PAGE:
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(org.mongodb.mogod) Exited with exit code: 100

For some reason, I couldn’t run mongo shell and the console was overrun by the same error message like the following.

8/1/11 6:49:15 PM com.apple.launchd[1] (org.mongodb.mongod) Throttling respawn: Will start in 10 seconds
8/1/11 6:49:25 PM com.apple.launchd[1] (org.mongodb.mongod[394]) Exited with exit code: 100
8/1/11 6:49:15 PM com.apple.launchd[1] (org.mongodb.mongod) Throttling respawn: Will start in 10 seconds
8/1/11 6:49:25 PM com.apple.launchd[1] (org.mongodb.mongod[394]) Exited with exit code: 100

And searching on Google didn’t turn up any interesting results.

IT PAYS TO LOOK AT YOUR LOG FILE! Well, this shouldn’t be new, but it somehow skipped my mind until I saw the config file.

In the log file was the following helpful error message.

**************
old lock file: /usr/local/mongodb_data/mongod.lock.  probably means unclean shutdown
recommend removing file and running --repair
see: http://dochub.mongodb.org/core/repair for more information
*************

Mon Aug  1 18:49:35 [initandlisten] exception in initAndListen std::exception: old lock file, terminatingMon Aug  1 18:49:35 dbexit:
Mon Aug  1 18:49:35 [initandlisten] shutdown: going to close listening sockets...
Mon Aug  1 18:49:35 [initandlisten] shutdown: going to flush diaglog...
Mon Aug  1 18:49:35 [initandlisten] shutdown: going to close sockets...
Mon Aug  1 18:49:35 [initandlisten] shutdown: waiting for fs preallocator...
Mon Aug  1 18:49:35 [initandlisten] shutdown: closing all files...
Mon Aug  1 18:49:35 closeAllFiles() finished
Mon Aug  1 18:49:35 dbexit: really exiting now
Well, after deleting the lock file, everything was back to normal.

When in doubt, always look in your log file!

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Relevance in current Internet

I just finished reading TechCrunch article, How Facebook Can Put Google Out of Business. This also reminded me of Paul Adam’s articles, The Real Life Social Network and How Your Customers’ Social Circles Influence What They Buy, What They Do and Where They Go. And also this good analogy of Facebook, Google and other hot startups.

I was also asked a lot of questions about problem of current social media and how I could make it better as part of interview questions. One common answer I provide is the relevance. How important are these news, status updates, tweets, etc. to me? I agree that the biggest difference between Facebook and Google is the core of each company – people (social) or links (web pages).

Many companies are trying to figure out who you are as a person. For example, another favorite startup of mine, Hunch, is trying to figure out who you are and what you would like based on what you already like. Netflix tries to figure out what movies you might like based on your ratings of movies. Amazon has been doing it for a while with features like “you might also like…” Facebook is obviously in good position because of the social interaction data they have – what you shared, who you have interacted with, what you liked, etc. in addition to social graph. Twitter can also certainly figure out by analyzing followers, tweets and especially retweets, but right now I feel that noise-to-signal ratio on Twitter is too high. You control tweet relevance by carefully choosing who you follow.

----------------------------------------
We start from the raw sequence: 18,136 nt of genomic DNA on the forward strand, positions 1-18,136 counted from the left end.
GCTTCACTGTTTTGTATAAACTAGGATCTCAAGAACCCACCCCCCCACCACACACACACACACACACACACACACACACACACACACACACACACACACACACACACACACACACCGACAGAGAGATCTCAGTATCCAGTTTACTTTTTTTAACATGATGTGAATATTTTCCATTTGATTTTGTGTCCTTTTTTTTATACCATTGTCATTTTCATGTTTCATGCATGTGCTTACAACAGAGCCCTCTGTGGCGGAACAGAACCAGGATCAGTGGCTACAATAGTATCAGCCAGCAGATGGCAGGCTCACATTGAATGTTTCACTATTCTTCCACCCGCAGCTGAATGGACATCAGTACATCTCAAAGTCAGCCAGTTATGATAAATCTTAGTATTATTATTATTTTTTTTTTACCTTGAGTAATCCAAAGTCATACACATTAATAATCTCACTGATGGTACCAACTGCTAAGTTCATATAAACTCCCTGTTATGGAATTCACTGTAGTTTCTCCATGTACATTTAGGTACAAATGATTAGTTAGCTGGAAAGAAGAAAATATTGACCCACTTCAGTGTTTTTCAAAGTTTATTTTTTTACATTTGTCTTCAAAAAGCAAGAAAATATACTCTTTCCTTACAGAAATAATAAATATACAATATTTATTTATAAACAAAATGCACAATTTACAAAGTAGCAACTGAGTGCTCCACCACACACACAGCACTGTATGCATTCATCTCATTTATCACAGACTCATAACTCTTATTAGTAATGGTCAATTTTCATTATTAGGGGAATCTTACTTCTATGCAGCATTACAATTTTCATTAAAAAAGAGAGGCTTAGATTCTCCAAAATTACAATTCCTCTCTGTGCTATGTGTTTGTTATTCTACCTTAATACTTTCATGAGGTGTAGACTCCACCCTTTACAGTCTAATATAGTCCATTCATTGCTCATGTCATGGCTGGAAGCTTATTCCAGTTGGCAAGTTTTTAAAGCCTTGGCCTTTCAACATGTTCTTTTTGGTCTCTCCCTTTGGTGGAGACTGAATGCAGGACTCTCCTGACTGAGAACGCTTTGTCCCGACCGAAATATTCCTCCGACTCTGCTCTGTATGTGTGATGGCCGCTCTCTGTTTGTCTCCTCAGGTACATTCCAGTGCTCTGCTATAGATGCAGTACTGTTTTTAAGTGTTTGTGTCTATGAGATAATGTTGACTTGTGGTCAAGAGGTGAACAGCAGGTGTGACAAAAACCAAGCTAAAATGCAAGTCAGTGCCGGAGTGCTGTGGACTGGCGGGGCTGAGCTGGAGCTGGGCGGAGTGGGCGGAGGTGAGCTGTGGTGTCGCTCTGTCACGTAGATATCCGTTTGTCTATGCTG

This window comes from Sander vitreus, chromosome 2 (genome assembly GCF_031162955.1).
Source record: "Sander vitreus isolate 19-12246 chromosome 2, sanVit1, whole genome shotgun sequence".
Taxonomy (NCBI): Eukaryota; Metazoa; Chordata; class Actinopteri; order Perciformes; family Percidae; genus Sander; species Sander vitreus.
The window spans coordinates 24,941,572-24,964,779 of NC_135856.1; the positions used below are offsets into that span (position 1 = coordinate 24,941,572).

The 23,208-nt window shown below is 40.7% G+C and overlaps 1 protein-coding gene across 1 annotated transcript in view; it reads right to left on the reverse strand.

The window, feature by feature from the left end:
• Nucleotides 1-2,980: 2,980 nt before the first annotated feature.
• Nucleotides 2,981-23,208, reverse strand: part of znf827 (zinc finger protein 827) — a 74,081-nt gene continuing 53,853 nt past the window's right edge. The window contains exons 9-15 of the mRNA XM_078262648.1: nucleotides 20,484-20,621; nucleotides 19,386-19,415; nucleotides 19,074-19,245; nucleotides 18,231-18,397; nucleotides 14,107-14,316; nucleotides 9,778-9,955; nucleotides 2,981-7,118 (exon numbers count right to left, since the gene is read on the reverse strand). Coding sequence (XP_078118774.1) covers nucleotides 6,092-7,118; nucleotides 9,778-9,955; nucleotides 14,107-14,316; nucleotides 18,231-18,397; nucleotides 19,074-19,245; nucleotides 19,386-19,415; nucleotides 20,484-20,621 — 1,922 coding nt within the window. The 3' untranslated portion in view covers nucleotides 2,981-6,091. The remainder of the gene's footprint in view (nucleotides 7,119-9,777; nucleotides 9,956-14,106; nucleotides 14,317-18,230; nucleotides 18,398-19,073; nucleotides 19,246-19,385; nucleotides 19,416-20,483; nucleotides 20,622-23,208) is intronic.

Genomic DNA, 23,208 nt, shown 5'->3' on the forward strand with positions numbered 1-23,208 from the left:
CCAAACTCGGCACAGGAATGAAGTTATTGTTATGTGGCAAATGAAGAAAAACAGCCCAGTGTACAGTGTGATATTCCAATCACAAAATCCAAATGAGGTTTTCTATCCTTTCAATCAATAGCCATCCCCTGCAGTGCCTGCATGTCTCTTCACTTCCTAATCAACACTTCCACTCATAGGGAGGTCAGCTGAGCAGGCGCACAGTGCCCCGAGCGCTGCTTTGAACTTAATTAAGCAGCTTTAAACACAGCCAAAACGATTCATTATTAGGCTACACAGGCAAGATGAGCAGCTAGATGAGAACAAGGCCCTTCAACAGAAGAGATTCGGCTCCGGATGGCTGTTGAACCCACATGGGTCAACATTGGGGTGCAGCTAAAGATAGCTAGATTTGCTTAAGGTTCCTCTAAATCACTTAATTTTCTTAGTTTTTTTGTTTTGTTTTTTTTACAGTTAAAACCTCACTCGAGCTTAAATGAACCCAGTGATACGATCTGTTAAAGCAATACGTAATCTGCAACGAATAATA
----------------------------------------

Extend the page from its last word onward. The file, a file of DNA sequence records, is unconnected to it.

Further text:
We are bound to create more data. The amount of data we generate will never decrease. In the sea of data, it would be harder and harder to find information that is relevant to you, but to others. In this sense, Facebook is definitely sitting on a gold mine. It’s kind of creepy, but the more interactions you have on Facebook, the more Facebook knows you, and it provides good targeting data to advertisers. Can Google build significant social product? Nothing is impossible, but I think it would be very hard. Facebook is just too big, and I just don’t see why I would use similar feature on another platform. Once you have your social network established on one platform, it is extremely hard to create the similar network on a different platform. In social network, the winner takes all, unless the winner screws up big time. It could happen (as has happened a couple of times already with Friendster and MySpace).

We are living in an interesting time, indeed.

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Silicon Valley Bubble

I went back home to the East Coast, Washington DC suburb, this past holiday season. I also went up to see my friends and cousins in NJ and NY. Having the first meaningful conversation with my friends and relatives in about two years made me realize one thing about Silicon Valley.

We (those of us living in the SF Bay Area) are living in a bubble. I am not talking about startup/options/hype kind of bubble, but a tech bubble. I was the one most knowledgeable about up-to-date information of facebook and its eco-system with apps and social games, twitter, google, etc. None of my friends and relatives seem to know nor even care about such information.

It’s just amazing and unbelievable when you think about such high concentration of technical knowledge, talent and money in one geographical area.